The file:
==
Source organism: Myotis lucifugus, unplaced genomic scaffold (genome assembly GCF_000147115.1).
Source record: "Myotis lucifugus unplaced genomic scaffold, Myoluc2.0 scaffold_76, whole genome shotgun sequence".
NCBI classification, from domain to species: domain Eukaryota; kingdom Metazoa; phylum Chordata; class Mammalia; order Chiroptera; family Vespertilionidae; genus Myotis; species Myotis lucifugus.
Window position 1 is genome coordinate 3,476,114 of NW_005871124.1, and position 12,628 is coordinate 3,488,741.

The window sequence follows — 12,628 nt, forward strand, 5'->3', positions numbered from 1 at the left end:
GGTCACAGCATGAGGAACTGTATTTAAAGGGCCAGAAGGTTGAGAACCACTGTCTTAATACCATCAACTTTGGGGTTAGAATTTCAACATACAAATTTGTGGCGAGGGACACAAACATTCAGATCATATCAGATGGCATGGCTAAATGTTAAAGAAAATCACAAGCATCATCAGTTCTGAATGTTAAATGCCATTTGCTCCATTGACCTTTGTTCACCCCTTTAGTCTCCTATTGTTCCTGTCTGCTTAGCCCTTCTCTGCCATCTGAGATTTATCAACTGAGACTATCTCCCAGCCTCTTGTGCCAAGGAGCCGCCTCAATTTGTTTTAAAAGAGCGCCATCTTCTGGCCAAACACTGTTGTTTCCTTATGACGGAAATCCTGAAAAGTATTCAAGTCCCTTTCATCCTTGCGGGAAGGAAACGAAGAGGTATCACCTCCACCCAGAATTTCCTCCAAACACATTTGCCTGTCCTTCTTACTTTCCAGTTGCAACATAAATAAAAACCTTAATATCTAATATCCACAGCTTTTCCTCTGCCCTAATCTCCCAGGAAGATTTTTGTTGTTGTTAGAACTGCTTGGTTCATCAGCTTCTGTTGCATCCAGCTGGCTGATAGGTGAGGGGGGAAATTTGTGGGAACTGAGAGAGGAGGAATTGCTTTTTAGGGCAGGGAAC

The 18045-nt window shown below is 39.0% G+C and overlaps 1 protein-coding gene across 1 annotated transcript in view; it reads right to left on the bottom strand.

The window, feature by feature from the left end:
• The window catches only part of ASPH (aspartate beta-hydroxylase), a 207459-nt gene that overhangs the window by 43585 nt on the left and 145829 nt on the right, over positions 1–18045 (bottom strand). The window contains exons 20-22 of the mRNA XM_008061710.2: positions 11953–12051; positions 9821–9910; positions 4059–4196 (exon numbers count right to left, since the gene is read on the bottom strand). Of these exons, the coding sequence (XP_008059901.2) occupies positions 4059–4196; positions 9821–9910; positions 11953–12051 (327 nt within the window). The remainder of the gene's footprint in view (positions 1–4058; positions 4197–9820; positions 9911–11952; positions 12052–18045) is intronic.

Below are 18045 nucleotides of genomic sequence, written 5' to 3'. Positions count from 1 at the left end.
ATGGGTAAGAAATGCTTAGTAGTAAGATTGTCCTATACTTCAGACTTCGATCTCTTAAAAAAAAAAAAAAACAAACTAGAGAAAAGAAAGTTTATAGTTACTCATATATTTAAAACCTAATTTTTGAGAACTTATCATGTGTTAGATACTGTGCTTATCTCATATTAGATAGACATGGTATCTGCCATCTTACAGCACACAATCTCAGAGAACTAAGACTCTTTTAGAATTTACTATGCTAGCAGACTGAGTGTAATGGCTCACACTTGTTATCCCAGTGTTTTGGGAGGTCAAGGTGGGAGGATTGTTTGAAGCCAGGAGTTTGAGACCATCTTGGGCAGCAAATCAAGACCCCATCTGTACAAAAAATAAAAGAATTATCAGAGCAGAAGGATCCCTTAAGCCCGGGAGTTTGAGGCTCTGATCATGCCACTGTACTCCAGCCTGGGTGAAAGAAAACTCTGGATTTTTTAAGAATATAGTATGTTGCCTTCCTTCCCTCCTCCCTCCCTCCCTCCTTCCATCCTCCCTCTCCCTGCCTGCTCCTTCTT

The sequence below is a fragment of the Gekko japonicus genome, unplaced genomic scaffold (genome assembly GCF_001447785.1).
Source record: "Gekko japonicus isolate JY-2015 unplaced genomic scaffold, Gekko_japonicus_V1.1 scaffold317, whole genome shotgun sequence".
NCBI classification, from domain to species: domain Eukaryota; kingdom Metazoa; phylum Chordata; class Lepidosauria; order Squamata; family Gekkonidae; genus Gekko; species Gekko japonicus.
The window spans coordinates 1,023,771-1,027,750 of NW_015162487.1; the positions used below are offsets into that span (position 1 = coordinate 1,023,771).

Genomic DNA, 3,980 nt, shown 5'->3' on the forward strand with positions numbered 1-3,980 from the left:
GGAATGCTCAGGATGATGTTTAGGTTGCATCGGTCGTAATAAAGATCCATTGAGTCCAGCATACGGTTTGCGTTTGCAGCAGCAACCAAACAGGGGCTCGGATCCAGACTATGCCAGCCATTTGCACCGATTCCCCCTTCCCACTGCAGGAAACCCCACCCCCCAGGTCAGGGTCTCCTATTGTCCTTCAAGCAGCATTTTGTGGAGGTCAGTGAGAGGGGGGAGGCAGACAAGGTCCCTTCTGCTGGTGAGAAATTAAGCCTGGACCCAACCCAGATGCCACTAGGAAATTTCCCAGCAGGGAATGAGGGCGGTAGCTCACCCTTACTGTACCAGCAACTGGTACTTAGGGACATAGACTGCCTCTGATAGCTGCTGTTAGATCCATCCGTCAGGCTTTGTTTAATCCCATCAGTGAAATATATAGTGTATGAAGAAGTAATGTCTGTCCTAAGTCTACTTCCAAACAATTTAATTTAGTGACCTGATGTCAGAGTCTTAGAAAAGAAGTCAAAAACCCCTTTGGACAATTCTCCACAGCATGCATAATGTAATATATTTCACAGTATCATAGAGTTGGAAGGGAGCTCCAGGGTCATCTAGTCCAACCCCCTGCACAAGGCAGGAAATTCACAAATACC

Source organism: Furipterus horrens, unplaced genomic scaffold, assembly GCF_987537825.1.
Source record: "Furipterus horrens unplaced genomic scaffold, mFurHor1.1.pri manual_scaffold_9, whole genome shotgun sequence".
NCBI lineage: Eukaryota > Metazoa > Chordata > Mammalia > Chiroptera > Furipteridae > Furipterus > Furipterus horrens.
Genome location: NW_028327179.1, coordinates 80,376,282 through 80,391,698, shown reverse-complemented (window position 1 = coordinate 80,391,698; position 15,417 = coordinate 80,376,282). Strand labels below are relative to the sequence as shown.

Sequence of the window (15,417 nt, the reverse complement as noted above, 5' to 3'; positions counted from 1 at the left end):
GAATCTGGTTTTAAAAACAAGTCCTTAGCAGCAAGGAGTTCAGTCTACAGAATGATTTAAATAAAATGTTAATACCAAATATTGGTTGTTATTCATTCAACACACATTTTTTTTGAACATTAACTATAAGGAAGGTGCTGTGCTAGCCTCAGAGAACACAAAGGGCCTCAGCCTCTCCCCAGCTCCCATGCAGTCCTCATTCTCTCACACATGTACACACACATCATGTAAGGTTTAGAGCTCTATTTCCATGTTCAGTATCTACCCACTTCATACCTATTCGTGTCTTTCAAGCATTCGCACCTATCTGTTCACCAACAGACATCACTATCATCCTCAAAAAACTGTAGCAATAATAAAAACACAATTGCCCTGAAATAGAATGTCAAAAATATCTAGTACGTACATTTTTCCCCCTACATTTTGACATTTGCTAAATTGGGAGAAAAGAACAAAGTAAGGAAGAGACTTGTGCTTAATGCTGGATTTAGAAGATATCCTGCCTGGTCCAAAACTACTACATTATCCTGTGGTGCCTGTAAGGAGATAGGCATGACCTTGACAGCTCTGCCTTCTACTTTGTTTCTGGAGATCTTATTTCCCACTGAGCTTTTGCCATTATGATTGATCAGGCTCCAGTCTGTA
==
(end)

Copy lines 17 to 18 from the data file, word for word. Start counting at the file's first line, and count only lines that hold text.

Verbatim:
GGAATGCTCAGGATGATGTTTAGGTTGCATCGGTCGTAATAAAGATCCATTGAGTCCAGCATACGGTTTGCGTTTGCAGCAGCAACCAAACAGGGGCTCGGATCCAGACTATGCCAGCCATTTGCACCGATTCCCCCTTCCCACTGCAGGAAACCCCACCCCCCAGGTCAGGGTCTCCTATTGTCCTTCAAGCAGCATTTTGTGGAGGTCAGTGAGAGGGGGGAGGCAGACAAGGTCCCTTCTGCTGGTGAGAAATTAAGCCTGGACCCAACCCAGATGCCACTAGGAAATTTCCCAGCAGGGAATGAGGGCGGTAGCTCACCCTTACTGTACCAGCAACTGGTACTTAGGGACATAGACTGCCTCTGATAGCTGCTGTTAGATCCATCCGTCAGGCTTTGTTTAATCCCATCAGTGAAATATATAGTGTATGAAGAAGTAATGTCTGTCCTAAGTCTACTTCCAAACAATTTAATTTAGTGACCTGATGTCAGAGTCTTAGAAAAGAAGTCAAAAACCCCTTTGGACAATTCTCCACAGCATGCATAATGTAATATATTTCACAGTATCATAGAGTTGGAAGGGAGCTCCAGGGTCATCTAGTCCAACCCCCTGCACAAGGCAGGAAATTCACAAATACC

Source organism: Furipterus horrens, unplaced genomic scaffold, assembly GCF_987537825.1.